Binoculars: Not necessary but would sure make wildlife sightings easier if you have a pair to bring along!
Toilet Paper: Bring some with you if you use it normally.
Cash: Lastly, it is important to bring CASH with you on your trip to the park. There are no ATMs nearby the boat terminal or park entrance. You will need cash to pay for your transportation and your entrance to the park. How much cash? Keep reading to find out!
Day Trip or Overnight?
We visited Bako for just the day and were happy with what we saw but we got really lucky. We got the earliest bus at 7 am and were on the hiking trail. The last boat left the park at 3 pm and we stayed until then.
If you choose to stay only one day at Bako National Park you should choose your trails wisely, putting emphasis on what you are really looking for. We hiked 3 trails and that was the most that we had time for at the park for one day. Visiting for one day does limit how much time you have at the park, limits your chances of seeing wildlife, and you may feel rushed.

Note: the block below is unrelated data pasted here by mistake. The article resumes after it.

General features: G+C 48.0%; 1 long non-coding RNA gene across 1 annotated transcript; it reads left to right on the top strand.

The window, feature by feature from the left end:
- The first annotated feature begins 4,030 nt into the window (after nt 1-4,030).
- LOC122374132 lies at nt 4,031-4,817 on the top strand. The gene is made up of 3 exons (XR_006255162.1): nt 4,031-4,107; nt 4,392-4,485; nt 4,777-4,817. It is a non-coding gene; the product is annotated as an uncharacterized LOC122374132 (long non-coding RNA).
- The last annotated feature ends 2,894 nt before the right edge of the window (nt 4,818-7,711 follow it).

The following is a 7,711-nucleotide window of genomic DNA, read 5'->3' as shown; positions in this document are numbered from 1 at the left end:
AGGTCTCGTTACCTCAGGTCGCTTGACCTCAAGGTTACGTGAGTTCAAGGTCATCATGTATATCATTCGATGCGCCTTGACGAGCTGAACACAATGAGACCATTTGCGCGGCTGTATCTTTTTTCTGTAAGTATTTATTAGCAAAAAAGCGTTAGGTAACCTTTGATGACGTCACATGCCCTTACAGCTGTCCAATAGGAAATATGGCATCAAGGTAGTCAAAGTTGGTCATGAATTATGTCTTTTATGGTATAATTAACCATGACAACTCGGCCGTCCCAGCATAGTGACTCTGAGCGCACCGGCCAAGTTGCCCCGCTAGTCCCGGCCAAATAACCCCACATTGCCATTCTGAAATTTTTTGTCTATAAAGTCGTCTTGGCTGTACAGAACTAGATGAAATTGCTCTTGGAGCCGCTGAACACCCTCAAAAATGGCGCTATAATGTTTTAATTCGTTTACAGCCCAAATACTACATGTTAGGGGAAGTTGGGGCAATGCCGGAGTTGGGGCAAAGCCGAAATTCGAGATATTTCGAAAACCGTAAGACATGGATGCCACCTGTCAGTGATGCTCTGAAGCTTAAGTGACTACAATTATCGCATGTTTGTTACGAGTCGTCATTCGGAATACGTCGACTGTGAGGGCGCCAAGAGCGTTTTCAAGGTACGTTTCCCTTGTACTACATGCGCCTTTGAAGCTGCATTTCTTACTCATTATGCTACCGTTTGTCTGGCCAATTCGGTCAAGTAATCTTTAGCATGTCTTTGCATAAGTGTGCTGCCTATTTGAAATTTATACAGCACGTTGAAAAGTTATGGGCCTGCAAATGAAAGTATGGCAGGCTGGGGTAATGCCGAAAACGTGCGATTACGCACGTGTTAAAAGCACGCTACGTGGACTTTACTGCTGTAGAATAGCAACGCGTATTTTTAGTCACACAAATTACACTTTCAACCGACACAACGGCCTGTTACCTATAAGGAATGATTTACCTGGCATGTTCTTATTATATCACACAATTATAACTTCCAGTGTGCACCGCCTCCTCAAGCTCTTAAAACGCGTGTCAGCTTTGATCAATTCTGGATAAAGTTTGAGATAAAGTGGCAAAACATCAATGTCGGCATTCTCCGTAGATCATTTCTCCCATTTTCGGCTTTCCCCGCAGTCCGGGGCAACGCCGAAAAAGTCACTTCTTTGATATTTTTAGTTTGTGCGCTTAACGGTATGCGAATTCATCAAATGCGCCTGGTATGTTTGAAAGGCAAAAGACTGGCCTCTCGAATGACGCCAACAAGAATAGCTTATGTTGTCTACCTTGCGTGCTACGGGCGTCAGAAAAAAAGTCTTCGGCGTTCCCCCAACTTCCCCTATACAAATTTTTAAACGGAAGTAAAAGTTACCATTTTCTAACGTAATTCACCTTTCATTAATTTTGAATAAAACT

Staying Overnight at Bako National Park
We talked to two groups of travelers who stayed overnight and they were so happy they did. Staying overnight means that you don’t have to get to the park as early as possible, gives you more free time to enjoy the trails, and provides the opportunity for guided night hikes, and sunrise/sunset on the beach.
Although basic, the accommodation is quite decent and comfortable for a short 1-2 night stay. Dorm beds (4 per room) at the park start at 15 MYR and depending on the availability, you might have the entire room to yourself. They seem to space visitors out this way if there’s room, and we thought this was very nice. There are also campsites at the park if you have your own gear, it is not available to rent.
If you choose to stay overnight, there is a restaurant that serves breakfast, lunch, and dinner. Breakfast is a buffet of rice, noodles, eggs, meats, and fruit. Lunch is a buffet of rice, noodles, meats, and vegetables, and dinner is ordered from a menu. Each meal is around 10 MYR give or take a few. There are also coffee, tea, and canned/bottled drinks available for purchase, even beer! You will have the option to buy lunch during a day trip as well.
Pros of Staying Overnight
Besides more time at the park, if you choose to stay overnight, you also are there when the animals are most active. In the morning, there’s a higher chance to see some of the monkeys, birds, and bearded pigs. At night, you will have the chance to see giant spiders and other creepy crawlies on the guided night hike (15 MYR).